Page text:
Tag: Omaha NE

New Audio: The Faint Returns with a Goth and Industrial-Inspired Banger

Late last year, I wrote about the Omaha, NE-based cyber-punk act The Faint. The act which is currently comprised of founding members Todd Fink (vocals) and Clark Baechle (drums), along with Graham Ulicny (keys) and Michael “Dapose” Dappen (bass) can trace their origins back to the mid 1990s when the band’s founding members Fink, Baechle and Joel Petersen bounded over their mutual love of skateboarding, which they did in their free time. When Fink developed knee problems, the band’s founding trio shifted their hobbies into music. 

The band initially formed under the name Norman Bailer and briefly included Conor Oberst, who left the band shortly after their formation. After changing their name, the trio of Fink, Baechle and Petersen signed to their longtime label home Saddle Creek Records. Interestingly, after releasing a handful of singles to very little commercial attention, the band added Matt Bowen, who was with the and for the writing and recording of their full-length debut Media. After the recording of Media, the Omaha-based cyber punk outfit went through a number of lineup changes.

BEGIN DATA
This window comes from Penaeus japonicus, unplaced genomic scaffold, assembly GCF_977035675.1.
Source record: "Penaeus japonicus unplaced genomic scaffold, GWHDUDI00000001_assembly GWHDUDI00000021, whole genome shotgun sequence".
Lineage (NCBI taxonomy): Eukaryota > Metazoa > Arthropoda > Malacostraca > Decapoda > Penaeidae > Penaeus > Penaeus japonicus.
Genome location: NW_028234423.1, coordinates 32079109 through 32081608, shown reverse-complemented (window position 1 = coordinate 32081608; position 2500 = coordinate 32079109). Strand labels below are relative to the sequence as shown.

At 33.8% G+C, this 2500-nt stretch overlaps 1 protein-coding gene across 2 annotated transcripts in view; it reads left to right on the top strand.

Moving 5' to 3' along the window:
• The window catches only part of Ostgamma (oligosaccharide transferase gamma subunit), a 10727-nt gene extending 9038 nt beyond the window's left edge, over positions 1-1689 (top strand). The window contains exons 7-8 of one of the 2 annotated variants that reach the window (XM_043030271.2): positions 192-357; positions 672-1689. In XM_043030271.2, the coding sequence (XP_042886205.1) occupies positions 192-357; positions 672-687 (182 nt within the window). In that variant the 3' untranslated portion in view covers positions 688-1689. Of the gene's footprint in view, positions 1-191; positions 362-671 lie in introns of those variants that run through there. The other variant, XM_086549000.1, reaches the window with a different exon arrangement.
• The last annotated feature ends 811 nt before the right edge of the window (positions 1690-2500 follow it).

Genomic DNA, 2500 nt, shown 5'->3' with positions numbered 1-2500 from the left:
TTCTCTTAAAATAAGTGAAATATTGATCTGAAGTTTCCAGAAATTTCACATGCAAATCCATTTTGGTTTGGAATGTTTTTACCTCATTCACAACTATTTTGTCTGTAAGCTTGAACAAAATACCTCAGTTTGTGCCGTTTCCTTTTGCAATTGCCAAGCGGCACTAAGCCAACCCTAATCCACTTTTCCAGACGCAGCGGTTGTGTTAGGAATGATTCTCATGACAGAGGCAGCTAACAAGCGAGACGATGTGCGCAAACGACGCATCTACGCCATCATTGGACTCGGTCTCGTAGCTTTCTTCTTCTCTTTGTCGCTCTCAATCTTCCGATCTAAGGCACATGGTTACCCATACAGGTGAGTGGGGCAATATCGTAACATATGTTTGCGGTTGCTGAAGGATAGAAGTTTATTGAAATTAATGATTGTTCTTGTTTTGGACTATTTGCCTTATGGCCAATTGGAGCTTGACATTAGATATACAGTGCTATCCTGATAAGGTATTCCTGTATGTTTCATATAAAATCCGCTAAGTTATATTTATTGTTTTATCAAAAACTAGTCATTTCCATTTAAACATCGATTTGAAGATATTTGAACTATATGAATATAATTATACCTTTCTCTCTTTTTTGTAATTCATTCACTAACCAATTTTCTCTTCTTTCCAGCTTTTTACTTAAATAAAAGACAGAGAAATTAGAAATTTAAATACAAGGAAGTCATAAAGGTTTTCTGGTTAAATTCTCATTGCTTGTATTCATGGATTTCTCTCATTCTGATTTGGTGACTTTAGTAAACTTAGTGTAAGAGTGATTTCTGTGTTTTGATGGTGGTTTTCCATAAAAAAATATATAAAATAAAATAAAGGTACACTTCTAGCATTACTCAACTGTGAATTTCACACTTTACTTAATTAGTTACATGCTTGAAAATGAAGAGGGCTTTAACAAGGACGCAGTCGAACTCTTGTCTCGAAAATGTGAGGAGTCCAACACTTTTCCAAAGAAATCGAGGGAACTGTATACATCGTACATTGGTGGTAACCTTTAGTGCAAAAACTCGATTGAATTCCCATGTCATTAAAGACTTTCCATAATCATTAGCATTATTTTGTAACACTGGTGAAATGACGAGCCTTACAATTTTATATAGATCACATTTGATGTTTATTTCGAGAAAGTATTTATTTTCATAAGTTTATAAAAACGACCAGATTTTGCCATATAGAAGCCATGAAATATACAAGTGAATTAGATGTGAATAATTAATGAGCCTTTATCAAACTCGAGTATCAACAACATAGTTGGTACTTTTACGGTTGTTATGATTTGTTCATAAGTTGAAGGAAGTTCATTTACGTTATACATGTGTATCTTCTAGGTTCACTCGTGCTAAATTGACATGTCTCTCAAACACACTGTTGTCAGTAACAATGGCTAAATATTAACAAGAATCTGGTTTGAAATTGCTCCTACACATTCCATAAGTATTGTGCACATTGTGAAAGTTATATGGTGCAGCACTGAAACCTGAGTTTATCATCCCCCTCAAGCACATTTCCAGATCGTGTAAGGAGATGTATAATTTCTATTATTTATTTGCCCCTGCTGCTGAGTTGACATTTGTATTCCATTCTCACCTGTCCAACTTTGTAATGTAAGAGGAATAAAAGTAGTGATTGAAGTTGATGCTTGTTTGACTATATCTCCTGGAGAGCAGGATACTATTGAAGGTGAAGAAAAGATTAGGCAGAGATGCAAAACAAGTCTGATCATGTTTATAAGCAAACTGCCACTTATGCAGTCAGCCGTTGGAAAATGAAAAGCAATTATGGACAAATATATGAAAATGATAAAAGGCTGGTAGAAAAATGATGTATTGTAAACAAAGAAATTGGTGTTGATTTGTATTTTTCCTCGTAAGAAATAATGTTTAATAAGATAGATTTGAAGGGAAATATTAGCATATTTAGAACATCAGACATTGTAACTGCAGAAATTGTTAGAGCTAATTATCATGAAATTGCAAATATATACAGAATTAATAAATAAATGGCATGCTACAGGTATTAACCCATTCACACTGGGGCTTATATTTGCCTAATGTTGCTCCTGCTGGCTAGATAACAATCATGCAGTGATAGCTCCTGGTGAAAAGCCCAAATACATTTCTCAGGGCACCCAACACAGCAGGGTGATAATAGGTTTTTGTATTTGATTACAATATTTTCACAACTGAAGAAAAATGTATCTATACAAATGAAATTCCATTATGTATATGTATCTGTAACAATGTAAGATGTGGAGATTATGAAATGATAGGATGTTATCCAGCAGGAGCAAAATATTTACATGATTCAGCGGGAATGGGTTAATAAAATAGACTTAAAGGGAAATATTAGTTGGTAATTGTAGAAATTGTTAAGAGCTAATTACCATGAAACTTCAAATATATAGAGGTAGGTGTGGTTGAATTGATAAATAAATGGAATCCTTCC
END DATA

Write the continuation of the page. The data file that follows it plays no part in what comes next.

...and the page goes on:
In late 1998, Jacob Theile joined the band, Bowen left and was replaced with Ethan Jones. And with a lineup of Fink, Baechle, Theile and Jones, the band toured across the US, playing the material that would eventually comprised their acclaimed sophomore album Blank Wave Arcade, an album found the band moving towards an electronic dance music and techno influenced sound. Before recording the album, the band went through yet another lineup change with Jones leaving the band and being replaced by Joel Petersen, who played bass and guitar during the album’s recording sessions.